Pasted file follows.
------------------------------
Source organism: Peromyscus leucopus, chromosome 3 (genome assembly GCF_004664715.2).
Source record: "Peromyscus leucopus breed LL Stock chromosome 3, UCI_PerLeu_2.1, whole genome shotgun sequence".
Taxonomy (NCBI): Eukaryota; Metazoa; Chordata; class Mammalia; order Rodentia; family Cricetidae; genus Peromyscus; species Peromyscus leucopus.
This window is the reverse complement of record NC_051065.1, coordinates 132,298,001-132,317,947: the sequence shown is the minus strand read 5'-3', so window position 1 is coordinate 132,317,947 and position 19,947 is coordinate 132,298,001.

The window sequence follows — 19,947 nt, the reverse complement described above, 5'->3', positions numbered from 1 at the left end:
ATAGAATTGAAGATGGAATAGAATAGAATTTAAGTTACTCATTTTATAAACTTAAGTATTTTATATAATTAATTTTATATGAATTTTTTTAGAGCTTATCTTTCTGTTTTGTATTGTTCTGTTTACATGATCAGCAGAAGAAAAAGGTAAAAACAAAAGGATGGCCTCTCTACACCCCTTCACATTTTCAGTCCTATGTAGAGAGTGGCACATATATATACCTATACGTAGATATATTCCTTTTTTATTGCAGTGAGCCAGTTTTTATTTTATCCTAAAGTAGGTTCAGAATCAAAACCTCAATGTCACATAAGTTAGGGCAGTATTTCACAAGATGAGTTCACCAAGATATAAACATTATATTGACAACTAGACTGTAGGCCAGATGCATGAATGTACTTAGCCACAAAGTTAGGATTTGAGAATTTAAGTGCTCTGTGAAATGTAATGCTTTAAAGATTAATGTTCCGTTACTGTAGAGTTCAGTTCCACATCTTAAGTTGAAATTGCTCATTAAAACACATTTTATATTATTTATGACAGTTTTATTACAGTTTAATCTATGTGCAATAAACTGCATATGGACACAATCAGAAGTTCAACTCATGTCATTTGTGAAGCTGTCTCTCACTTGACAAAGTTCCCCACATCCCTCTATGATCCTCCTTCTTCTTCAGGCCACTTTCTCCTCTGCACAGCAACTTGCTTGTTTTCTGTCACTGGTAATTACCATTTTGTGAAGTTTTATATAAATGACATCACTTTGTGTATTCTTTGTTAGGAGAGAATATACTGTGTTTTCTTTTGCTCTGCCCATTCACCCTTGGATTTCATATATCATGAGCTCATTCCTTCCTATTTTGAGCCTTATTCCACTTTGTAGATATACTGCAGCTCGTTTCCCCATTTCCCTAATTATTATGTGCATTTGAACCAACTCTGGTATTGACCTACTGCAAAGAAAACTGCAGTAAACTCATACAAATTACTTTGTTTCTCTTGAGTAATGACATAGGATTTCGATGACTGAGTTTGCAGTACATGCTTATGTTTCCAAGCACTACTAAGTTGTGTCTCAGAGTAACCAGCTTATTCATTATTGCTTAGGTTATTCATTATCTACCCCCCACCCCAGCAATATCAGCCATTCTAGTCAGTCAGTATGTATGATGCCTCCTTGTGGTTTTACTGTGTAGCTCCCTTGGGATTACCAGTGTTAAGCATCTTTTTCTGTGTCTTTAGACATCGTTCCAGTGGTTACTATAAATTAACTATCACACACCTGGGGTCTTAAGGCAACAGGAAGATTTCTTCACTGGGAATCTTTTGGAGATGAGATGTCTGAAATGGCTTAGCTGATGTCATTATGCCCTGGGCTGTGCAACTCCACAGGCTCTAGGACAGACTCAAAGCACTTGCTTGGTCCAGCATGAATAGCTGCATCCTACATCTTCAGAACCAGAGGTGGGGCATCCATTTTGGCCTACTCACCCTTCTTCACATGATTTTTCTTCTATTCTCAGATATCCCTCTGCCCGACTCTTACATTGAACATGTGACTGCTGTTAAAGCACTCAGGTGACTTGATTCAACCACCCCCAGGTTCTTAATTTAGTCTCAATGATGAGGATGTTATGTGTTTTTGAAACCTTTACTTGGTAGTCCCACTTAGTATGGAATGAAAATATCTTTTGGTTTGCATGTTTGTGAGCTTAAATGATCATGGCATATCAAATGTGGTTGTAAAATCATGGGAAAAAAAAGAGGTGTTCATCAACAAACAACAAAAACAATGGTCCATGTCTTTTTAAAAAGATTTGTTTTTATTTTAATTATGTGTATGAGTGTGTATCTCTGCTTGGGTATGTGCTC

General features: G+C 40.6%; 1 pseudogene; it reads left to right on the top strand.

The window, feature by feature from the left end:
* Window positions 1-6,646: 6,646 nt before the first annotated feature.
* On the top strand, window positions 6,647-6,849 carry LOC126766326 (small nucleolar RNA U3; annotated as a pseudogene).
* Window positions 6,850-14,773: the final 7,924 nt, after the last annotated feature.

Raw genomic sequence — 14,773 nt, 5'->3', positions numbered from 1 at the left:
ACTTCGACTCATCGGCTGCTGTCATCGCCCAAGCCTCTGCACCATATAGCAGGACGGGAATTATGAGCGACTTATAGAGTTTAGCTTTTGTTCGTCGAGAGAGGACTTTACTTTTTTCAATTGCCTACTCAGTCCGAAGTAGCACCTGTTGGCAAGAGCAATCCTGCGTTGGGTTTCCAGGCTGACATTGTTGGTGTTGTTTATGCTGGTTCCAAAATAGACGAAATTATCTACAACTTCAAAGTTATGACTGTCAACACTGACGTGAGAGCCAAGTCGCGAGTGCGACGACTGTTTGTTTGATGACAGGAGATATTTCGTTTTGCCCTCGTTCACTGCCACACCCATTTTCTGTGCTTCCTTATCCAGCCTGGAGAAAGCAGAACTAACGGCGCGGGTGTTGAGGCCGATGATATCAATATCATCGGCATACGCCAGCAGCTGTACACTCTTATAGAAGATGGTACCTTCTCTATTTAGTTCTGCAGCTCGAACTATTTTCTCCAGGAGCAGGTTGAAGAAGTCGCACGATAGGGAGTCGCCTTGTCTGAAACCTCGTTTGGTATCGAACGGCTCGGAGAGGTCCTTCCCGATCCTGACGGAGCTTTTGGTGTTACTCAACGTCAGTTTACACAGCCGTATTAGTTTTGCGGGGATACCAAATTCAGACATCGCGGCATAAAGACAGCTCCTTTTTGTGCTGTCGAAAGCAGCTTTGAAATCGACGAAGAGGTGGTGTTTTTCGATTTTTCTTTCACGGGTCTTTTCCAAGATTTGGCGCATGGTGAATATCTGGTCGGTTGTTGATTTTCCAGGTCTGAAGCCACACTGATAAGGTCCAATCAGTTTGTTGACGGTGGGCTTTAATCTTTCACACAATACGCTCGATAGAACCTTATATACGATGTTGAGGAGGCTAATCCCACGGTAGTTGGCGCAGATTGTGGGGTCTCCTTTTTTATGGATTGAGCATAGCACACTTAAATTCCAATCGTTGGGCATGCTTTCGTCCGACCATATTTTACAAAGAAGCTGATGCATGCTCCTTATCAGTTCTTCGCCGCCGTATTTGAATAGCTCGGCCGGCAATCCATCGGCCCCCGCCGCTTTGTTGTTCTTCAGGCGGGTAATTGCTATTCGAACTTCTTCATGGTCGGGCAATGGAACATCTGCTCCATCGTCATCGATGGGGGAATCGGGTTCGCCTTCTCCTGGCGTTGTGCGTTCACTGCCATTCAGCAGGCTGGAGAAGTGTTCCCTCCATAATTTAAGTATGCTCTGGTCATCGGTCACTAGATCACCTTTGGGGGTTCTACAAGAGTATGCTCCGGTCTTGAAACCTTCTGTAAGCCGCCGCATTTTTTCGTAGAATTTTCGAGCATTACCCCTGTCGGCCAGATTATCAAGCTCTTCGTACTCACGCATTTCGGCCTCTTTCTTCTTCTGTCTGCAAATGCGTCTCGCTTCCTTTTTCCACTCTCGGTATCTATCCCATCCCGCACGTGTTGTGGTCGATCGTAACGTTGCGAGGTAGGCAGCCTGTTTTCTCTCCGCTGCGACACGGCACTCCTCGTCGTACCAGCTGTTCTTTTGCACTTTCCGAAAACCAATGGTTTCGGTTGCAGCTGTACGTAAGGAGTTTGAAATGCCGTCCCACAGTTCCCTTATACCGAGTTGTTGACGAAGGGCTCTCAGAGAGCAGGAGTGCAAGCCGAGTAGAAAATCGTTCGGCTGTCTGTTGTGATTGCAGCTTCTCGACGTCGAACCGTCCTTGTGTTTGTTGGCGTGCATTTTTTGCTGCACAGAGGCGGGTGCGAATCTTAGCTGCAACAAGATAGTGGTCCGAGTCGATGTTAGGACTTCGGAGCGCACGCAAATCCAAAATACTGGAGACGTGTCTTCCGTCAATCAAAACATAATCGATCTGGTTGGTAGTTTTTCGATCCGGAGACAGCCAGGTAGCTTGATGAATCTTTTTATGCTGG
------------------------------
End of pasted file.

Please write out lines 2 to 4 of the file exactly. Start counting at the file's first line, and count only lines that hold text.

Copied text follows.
Source record: "Peromyscus leucopus breed LL Stock chromosome 3, UCI_PerLeu_2.1, whole genome shotgun sequence".
Taxonomy (NCBI): Eukaryota; Metazoa; Chordata; class Mammalia; order Rodentia; family Cricetidae; genus Peromyscus; species Peromyscus leucopus.
This window is the reverse complement of record NC_051065.1, coordinates 132,298,001-132,317,947: the sequence shown is the minus strand read 5'-3', so window position 1 is coordinate 132,317,947 and position 19,947 is coordinate 132,298,001.